Now, what do you do for a hobby, [chuckle] besides flying ..?

Well I’m fortunate enough to’ve bought a beautiful boat; I’ve got a stunning boat. And I decided at seventy-five I was getting pretty old, and I didn’t want to do anything I’d done in my life before, and that’s almost everything. So I went over to Europe and bought this super yacht, and I bought it back during the first year. We had it in Tarragona on the Mediterranean coast, and we sailed it to La Palma in Majorca, put it on the slip there and painted the bottom, and loaded all … this boat was amazing. I bought it with everything that went with it was the instructions, and I didn’t realise how much stuff actually went with the boat. So there was container loads of stuff, and when we bought the boat back it came back on a big transporter, and we filled all the cabins and stuff up with furniture and art and all the stuff that came with the deal. And that’s been the most interesting thing I’ve ever done in my life. And I’ve got it in Napier now, and we don’t sail on it a lot, but we go down South Island each January for a few weeks and enjoy the beautiful Marlborough and Queen Charlotte Sounds. And we just do the odd day trip here. I’ve got a very nice berth in Napier; I go in for an hour or two every day, have lunch on board – there’s always something to do. And so that’s probably my hobby now.

How big is your boat?

It’s a hundred and five feet.

Oh! [Chuckle] That’s a cruiser!

It’s a ship.

It is a ship! So what sort of beam would that have?

It’s a hundred and five feet by thirty-five feet.

That’s huge!

It’s pretty huge.

That’s amazing! You know, it’s best to have done things than to have sat there and thought about doing them, isn’t it?

Well … this was amazing, bringing this big ship back. I bought it off an entrepreneur in Malta; Englishman – a music man – and he’s probably the most colourful man I’ve ever met. I bought it from Spain, the most corrupt country in the world, [chuckle] on a transporter without a lawyer. And I got it back, tied [it] up to the port in Napier, and we never had a hassle.

But you’ve been through the traps, haven’t you? You’re not stupid.

Yeah. But it was built for the Kuwaiti royal family; it’s a stunning boat. It was built in the eighties in the opulent years of the boom of oil and stuff so the boat is in beautiful condition. It’s still one of the fastest yachts on the Mediterranean – it’ll do thirty-one knots, it’s got four thousand horsepower, it’s got two big V12 MTU engines – just stunning.

So you load it by the ton?

We buy fuel … yeah. Always used to buy fuel by the gallon, then the litre, now we buy it by the ton. But I don’t regret a bit of fuel in it; it’s lovely. And it’s beautifully got [done] out; it’s got 24 carat gold in all the drapes; Georgian wine cooler; it’s amazing! All the Russian crystal glass that came with it; the wine collection; the vintage stuff; the artwork – it is just a beautiful thing to own.

And you’ve got a permanent mooring …

Yeah.

in Napier?

Right where the … yeah. Down from the bar, you know, the corner there, where the fishing wharf is? That’s my boat there. Mmm. So all of the toys it’s got – we could …

But I mean, if you go down to the Sounds every year, you don’t have to use it for six months of the year.

No, this is true. People say. “You don’t use it much.” But, you know, we go away for three weeks and we do eighty or ninety hours on the main engines, and probably two or three hundred on the genset, [generator set] which is what most people would only use in a year in any case.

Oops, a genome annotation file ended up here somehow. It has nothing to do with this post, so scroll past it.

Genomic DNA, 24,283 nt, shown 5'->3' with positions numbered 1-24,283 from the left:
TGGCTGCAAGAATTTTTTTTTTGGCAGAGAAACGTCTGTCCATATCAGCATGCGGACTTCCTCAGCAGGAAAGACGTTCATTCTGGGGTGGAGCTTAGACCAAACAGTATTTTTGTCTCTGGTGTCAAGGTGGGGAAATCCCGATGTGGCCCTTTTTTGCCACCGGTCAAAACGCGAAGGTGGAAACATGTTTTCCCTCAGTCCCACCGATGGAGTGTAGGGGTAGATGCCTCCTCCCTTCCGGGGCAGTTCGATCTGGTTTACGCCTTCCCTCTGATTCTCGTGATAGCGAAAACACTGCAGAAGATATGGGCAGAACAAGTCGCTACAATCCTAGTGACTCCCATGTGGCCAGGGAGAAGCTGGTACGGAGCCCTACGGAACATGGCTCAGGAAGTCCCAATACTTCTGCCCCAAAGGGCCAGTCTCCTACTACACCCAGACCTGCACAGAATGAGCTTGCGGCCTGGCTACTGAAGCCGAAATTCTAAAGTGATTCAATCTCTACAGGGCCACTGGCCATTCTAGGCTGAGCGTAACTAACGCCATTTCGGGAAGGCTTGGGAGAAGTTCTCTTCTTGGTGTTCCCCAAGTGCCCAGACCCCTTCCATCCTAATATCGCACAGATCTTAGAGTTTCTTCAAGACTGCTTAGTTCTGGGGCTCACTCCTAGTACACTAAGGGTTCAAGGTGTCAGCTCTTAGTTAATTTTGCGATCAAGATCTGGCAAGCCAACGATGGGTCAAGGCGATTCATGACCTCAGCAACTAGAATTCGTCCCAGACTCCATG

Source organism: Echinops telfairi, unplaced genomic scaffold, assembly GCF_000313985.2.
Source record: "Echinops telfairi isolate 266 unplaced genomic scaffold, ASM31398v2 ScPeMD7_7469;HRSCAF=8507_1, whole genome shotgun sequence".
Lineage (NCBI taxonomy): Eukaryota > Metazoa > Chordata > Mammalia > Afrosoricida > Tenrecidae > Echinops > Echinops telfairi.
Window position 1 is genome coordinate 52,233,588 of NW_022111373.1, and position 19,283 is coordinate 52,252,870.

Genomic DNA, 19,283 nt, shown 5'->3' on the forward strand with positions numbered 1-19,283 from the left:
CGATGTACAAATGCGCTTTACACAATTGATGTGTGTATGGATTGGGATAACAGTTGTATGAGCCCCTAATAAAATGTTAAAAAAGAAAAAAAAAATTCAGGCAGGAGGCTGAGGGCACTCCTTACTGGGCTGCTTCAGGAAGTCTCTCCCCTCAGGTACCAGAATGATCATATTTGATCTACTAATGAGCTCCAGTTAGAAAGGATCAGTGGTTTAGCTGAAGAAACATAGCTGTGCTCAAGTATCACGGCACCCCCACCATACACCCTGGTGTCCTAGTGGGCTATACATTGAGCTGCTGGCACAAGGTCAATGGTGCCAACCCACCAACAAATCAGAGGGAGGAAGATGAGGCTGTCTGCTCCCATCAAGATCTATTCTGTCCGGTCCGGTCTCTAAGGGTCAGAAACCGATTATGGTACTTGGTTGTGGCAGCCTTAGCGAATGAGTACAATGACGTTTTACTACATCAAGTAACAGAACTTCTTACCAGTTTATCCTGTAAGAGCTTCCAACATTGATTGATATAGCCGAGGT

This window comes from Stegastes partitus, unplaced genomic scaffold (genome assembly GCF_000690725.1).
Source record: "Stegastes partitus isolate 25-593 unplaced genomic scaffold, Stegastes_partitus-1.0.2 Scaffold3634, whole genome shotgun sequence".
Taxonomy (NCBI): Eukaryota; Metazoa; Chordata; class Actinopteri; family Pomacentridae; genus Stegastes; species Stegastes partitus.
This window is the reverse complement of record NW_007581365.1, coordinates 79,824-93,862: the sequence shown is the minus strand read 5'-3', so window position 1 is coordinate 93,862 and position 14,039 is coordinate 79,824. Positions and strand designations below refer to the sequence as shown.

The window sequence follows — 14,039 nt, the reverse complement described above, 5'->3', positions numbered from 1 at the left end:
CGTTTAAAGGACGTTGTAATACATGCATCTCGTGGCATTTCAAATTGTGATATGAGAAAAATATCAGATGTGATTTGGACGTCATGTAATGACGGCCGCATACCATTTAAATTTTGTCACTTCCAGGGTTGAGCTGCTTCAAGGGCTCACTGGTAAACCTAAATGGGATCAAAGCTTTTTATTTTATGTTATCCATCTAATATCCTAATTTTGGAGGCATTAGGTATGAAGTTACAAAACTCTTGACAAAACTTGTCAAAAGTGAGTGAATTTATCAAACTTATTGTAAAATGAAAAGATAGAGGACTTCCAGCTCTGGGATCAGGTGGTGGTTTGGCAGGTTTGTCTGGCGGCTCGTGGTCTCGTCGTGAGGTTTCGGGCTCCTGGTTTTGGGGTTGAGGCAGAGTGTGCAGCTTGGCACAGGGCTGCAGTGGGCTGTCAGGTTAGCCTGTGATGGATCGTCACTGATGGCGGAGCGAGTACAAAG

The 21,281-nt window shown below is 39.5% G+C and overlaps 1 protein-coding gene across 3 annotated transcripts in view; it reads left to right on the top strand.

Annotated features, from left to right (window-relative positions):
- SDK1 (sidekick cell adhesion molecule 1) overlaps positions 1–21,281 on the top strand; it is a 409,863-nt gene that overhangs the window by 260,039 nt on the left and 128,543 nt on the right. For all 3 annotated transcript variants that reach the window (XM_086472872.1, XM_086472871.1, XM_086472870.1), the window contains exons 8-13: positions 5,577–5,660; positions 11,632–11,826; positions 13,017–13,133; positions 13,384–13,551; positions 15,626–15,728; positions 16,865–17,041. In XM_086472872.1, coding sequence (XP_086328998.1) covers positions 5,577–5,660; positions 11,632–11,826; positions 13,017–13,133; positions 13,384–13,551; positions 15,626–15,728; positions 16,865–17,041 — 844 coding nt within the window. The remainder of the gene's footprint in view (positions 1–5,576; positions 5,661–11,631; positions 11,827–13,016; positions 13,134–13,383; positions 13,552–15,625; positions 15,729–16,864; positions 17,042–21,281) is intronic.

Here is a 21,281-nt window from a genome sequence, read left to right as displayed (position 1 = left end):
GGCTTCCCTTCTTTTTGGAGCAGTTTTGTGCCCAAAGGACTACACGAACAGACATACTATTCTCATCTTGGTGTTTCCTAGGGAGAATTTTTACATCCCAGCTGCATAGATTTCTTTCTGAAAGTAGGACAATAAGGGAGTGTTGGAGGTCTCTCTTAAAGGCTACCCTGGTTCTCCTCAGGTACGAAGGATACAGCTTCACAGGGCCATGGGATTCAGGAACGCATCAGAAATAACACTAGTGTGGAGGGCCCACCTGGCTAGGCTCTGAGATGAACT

Do you need a captain’s ticket?

I don’t … private boat, it’s quite amazing; I can drive it myself, but I choose not to. It took me a year to learn to operate the boat; but I bring the captain … there’s been a captain on it for thirty years … nearly all its life he’s been the captain. He’s an Englishman, and I bring him out; I’ve brought him out four times now from England, and we’ve learnt the whole boat really, from him. So he comes out for a month’s holiday each year in January so he drives the boat, and I’ve got a New Zealand captain that normally comes along to assist and he’s a very good cook so it all works out pretty good. Yeah.

Well, there’s a reward for effort in life, isn’t there?

Yeah.

And you know, when you look back and think of all the times you sat on a bumpy tractor and …

Yeah.

the noise and the dust.

Drive shake, all those … no air conditioning, no power steering …

No, I know.

In my baling years I baled a million bales. And hill work too, steep hills at Patoka and that; used to do it pretty steep, didn’t they? Whatever the man could cut, we used to bale. And a hay baler pushing you down a hill is not always great fun either. But we had a few incidents, but not too bad.

Fortunately.

Well, Frank Hooper used to mow a lot of stuff … yeah. He mowed – like, when I took over Pakaututu, anything north of Puketitiri, the local contractor was absolutely hopeless with bad gear, so I ended up doing the whole lot.

I forget his name now.

Kelly.

It was Kelly.

[Chuckle] Well I went up there, and I didn’t need much extra work ‘cause I was doing all the Hartree stuff – Tom Hartree. Then next thing I did all Puketitiri; you know, jeez, that was a long way and I’d go up there for the day, work twenty hours and drive back for lucerne the next day down here. And when I started the swing bridge was here remember, so we used to have to go round Redcliffe [chuckle] to get over the bridge. Yeah. But anyway, I enjoyed doing that in a way, too.

Gosh, Tom Hartree’s a nice man …

Isn’t he? Great guy, Tom.

… real gentleman.